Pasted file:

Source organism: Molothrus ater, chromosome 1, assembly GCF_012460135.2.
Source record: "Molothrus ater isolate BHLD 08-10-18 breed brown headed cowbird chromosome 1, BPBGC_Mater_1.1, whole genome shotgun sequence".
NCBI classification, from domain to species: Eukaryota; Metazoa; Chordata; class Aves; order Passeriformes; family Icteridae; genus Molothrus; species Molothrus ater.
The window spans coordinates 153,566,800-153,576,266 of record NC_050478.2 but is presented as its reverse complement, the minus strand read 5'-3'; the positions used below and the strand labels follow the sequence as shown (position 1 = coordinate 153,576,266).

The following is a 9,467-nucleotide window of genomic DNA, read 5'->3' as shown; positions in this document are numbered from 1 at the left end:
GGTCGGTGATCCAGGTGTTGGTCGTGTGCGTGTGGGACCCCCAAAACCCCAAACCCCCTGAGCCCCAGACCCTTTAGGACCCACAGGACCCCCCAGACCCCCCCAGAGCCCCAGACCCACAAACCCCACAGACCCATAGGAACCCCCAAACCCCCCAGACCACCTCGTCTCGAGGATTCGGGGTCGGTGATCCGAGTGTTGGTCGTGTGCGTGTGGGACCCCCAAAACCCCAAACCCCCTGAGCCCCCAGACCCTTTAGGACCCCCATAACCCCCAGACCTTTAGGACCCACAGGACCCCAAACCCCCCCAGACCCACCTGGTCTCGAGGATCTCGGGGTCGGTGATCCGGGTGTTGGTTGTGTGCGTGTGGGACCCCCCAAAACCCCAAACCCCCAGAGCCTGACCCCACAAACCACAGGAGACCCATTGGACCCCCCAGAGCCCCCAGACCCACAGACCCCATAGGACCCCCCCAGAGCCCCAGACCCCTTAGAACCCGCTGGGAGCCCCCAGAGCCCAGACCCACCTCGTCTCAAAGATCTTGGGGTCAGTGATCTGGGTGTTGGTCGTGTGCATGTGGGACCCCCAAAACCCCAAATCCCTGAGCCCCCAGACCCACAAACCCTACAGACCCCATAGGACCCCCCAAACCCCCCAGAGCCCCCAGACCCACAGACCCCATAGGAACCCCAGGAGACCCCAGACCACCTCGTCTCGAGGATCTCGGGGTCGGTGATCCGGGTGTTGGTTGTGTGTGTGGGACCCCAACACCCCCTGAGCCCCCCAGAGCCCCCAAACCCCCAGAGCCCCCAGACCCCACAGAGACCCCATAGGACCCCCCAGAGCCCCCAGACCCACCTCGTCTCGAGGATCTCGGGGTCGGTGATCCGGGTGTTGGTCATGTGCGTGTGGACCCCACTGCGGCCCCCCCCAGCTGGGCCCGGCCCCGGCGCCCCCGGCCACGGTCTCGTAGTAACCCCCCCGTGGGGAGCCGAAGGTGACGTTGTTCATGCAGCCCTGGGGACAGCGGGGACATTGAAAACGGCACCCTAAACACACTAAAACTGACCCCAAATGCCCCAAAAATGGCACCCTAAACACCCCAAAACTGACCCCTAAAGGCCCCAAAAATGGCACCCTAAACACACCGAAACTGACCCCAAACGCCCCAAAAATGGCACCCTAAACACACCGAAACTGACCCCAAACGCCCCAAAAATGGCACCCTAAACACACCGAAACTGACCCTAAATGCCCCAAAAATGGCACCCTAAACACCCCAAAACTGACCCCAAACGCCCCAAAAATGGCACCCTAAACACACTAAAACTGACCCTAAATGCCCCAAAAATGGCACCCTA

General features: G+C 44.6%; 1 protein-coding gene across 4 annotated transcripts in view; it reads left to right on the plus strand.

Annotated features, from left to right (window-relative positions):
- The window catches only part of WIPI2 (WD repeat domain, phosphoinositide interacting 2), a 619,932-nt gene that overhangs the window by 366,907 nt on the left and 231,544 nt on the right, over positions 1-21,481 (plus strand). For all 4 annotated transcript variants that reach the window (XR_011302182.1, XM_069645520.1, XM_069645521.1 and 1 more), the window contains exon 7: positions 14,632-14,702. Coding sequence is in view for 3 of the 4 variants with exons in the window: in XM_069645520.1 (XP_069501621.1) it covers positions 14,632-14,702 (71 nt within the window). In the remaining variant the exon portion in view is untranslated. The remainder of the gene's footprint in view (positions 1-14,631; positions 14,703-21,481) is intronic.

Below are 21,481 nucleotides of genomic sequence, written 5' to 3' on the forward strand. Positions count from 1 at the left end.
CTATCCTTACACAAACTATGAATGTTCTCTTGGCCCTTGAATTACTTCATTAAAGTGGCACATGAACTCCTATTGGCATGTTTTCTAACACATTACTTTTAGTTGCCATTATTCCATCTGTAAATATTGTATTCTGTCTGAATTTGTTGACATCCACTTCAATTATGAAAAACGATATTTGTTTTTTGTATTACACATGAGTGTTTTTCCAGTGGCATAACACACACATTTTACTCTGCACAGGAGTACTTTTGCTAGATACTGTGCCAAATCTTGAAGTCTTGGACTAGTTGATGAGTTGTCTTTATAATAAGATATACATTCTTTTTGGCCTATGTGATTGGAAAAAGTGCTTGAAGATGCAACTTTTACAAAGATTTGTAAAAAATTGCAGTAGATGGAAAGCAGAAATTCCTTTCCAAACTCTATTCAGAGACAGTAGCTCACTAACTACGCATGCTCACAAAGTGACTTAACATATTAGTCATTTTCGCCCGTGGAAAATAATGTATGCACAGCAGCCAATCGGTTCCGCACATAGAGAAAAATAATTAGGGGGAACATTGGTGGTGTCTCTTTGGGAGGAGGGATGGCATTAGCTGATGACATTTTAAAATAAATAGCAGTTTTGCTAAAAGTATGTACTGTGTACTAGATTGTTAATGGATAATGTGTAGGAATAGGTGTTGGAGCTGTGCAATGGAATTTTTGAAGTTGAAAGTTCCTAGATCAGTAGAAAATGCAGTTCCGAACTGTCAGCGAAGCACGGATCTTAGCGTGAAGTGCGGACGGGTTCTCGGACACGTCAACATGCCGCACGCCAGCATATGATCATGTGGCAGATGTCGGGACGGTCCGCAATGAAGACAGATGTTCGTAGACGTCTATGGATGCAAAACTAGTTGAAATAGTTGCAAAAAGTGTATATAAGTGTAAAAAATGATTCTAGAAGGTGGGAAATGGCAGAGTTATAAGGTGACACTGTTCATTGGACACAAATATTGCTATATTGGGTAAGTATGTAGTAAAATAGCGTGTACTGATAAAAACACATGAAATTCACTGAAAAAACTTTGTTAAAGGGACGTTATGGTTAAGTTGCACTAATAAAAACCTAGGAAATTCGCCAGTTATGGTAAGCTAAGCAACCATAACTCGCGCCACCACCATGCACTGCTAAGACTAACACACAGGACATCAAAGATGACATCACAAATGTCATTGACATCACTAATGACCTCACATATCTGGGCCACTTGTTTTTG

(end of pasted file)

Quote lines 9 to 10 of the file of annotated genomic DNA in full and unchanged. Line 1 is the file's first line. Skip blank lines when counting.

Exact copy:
- The window catches only part of WIPI2 (WD repeat domain, phosphoinositide interacting 2), a 619,932-nt gene that overhangs the window by 366,907 nt on the left and 231,544 nt on the right, over positions 1-21,481 (plus strand). For all 4 annotated transcript variants that reach the window (XR_011302182.1, XM_069645520.1, XM_069645521.1 and 1 more), the window contains exon 7: positions 14,632-14,702. Coding sequence is in view for 3 of the 4 variants with exons in the window: in XM_069645520.1 (XP_069501621.1) it covers positions 14,632-14,702 (71 nt within the window). In the remaining variant the exon portion in view is untranslated. The remainder of the gene's footprint in view (positions 1-14,631; positions 14,703-21,481) is intronic.

Below are 21,481 nucleotides of genomic sequence, written 5' to 3' on the forward strand. Positions count from 1 at the left end.